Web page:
"House of Cards" broke through to become the first digitally distributed series to earn a major nomination for the 65th annual Primetime Emmy Awards.
I had to do so many things that were really scary and new. I wouldn’t have been able to do it unless I had someone that I trusted completely, and I did. I trusted David completely.
David Fincher || Fridges
“I remember Fight Club played at the Venice Film Festival at a midnight screening. Edward Norton & I, after having a few drinks, were sitting next to the president who’s running the whole thing. We’re sitting up in the balcony. It’s subtitled and we’re the only fuckers laughing. It gets to one of Helena’s scandalous lines - ‘I haven’t been fucked like that since I was in grade school.’ - & literally, the guy running the festival got up & left. Edward & I were still the only ones laughing. You could hear two idiots up in the balcony cackling through the whole thing.” -Brad Pitt.
Jake Gyllenhaal and David Fincher on the set of Zodiac (2007)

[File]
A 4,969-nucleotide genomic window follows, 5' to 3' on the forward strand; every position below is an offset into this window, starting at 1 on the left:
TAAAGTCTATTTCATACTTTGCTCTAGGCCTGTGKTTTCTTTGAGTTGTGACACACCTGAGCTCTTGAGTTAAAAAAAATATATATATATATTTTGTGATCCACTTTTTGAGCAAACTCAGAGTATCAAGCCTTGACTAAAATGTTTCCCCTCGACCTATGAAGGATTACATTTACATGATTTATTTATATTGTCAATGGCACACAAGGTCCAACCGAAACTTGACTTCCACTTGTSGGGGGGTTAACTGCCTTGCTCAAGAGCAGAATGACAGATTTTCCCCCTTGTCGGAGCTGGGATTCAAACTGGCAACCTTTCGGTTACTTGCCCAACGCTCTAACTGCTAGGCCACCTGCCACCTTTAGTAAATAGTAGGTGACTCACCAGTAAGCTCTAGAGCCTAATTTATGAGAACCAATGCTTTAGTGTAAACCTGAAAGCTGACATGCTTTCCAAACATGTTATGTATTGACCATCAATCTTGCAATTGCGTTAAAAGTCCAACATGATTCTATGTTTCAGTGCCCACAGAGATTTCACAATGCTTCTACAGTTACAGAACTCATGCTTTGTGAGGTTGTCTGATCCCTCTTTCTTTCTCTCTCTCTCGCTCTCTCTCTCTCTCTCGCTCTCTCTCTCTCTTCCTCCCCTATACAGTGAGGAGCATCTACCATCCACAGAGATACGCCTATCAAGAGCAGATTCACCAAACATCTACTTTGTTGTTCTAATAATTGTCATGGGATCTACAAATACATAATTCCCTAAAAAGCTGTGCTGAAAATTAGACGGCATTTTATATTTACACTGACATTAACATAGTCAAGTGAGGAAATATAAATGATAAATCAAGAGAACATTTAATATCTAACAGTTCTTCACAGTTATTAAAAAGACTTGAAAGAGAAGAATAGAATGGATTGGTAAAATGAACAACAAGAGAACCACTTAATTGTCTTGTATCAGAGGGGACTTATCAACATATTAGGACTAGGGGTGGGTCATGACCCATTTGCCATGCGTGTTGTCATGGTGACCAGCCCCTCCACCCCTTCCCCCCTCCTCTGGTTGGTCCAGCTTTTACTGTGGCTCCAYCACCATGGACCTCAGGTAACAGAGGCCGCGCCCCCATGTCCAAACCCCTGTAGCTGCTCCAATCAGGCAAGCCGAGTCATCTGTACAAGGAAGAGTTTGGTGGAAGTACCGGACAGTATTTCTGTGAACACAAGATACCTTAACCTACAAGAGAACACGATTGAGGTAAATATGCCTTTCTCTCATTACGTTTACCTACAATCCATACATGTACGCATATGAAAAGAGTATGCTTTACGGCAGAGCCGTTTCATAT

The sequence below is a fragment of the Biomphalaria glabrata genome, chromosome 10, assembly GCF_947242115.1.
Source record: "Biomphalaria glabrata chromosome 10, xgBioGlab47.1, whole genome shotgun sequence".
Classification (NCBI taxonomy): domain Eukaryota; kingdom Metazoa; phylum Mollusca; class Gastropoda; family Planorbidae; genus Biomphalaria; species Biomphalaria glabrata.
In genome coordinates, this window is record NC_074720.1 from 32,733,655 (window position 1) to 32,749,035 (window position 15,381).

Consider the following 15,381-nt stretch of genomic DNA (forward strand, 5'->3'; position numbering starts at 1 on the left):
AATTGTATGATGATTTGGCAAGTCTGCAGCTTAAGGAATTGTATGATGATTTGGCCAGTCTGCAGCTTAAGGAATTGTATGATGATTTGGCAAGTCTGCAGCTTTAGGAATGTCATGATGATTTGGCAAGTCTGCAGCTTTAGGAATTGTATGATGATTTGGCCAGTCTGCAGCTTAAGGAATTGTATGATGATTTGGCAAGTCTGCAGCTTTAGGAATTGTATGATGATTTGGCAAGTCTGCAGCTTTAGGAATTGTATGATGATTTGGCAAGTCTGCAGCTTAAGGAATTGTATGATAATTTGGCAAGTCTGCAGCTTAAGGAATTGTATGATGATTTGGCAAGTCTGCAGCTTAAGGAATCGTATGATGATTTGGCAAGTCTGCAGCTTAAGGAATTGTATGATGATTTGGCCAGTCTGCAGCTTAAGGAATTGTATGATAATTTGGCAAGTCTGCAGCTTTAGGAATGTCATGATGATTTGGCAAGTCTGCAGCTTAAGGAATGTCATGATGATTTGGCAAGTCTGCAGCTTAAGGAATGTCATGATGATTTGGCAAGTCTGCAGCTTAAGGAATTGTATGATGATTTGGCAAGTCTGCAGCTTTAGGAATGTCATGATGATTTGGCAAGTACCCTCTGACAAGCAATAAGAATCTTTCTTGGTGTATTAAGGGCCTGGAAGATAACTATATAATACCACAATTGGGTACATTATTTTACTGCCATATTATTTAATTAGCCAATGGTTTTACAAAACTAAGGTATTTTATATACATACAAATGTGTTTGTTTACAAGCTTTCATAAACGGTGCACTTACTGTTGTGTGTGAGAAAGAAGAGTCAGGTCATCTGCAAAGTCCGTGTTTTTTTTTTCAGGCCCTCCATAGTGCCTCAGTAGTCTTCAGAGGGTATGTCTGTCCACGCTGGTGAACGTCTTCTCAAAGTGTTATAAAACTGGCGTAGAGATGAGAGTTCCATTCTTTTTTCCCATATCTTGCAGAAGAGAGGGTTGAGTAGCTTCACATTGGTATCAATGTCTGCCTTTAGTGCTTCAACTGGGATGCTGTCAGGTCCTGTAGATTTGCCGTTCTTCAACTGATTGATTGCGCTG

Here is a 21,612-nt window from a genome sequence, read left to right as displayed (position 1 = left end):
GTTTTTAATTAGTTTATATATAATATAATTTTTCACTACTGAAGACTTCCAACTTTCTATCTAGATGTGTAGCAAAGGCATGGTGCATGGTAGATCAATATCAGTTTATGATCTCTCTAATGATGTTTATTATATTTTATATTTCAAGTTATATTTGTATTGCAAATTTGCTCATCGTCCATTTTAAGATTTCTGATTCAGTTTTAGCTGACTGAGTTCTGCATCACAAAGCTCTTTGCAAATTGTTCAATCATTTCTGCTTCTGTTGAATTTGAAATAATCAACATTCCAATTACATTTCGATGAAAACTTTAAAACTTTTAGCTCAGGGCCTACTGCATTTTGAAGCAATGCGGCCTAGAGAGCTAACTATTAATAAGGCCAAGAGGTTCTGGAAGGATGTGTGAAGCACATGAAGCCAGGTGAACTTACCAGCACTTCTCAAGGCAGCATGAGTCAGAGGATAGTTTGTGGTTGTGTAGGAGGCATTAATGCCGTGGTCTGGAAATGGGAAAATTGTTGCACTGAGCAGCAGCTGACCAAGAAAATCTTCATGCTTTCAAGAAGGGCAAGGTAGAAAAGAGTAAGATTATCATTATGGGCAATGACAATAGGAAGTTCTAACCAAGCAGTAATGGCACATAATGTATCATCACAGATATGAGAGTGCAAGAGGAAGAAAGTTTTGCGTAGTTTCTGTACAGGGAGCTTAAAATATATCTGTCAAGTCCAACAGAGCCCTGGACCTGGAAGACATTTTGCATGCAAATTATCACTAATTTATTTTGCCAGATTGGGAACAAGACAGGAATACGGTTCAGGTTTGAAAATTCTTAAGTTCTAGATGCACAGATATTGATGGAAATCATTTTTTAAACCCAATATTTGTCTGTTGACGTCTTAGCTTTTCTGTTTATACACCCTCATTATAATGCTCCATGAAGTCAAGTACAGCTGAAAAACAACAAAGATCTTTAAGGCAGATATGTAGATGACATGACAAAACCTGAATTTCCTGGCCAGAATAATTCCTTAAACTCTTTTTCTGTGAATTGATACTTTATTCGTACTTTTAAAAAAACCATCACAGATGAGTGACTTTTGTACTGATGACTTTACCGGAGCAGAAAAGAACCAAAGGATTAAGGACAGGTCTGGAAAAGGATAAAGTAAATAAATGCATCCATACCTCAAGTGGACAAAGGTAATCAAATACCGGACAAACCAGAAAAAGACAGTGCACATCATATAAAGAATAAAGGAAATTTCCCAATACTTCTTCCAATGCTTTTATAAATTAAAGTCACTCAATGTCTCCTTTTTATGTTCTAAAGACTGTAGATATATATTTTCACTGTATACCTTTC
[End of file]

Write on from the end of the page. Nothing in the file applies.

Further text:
Because storytelling in and of itself is a wholly human concern.
I’m a huge Fincher fan, his films are incredibly diverse and complex while always avoiding being (I detest the word) pretentious. He’s an incredible director! I apologize for the lack of “The Game” in there, I searched and searched but couldn’t find a poster of any kind for it to match the minimalist theme.
David Fincher has always been the master of title sequences. Seven is arguably one of the best title sequences ever and really set the standard for how amazing title sequences can be. Here is a video montage of Fincher’s title sequences edited together by Art of the Title who also did a great detailed write-up on all of Fincher’s title sequences.
Throughout the many disparate worlds and settings of his films, Fincher’s audiovisual prosody remains unmistakable. There’s always a familiar rhythm at work, a recognizable but elusive metre in the mix. Sometimes it’s lurking just below the surface, other times it’s an inescapable barrage, hammering into your skull. A viewer might glimpse it amongst the grim ephemera of John Doe’s lair, read it in the semi-cryptic lettering of Zodiac’s title cards, or hear it in Karen O’s discordant howl, but it’s always there, teeing up the audience for what is to come.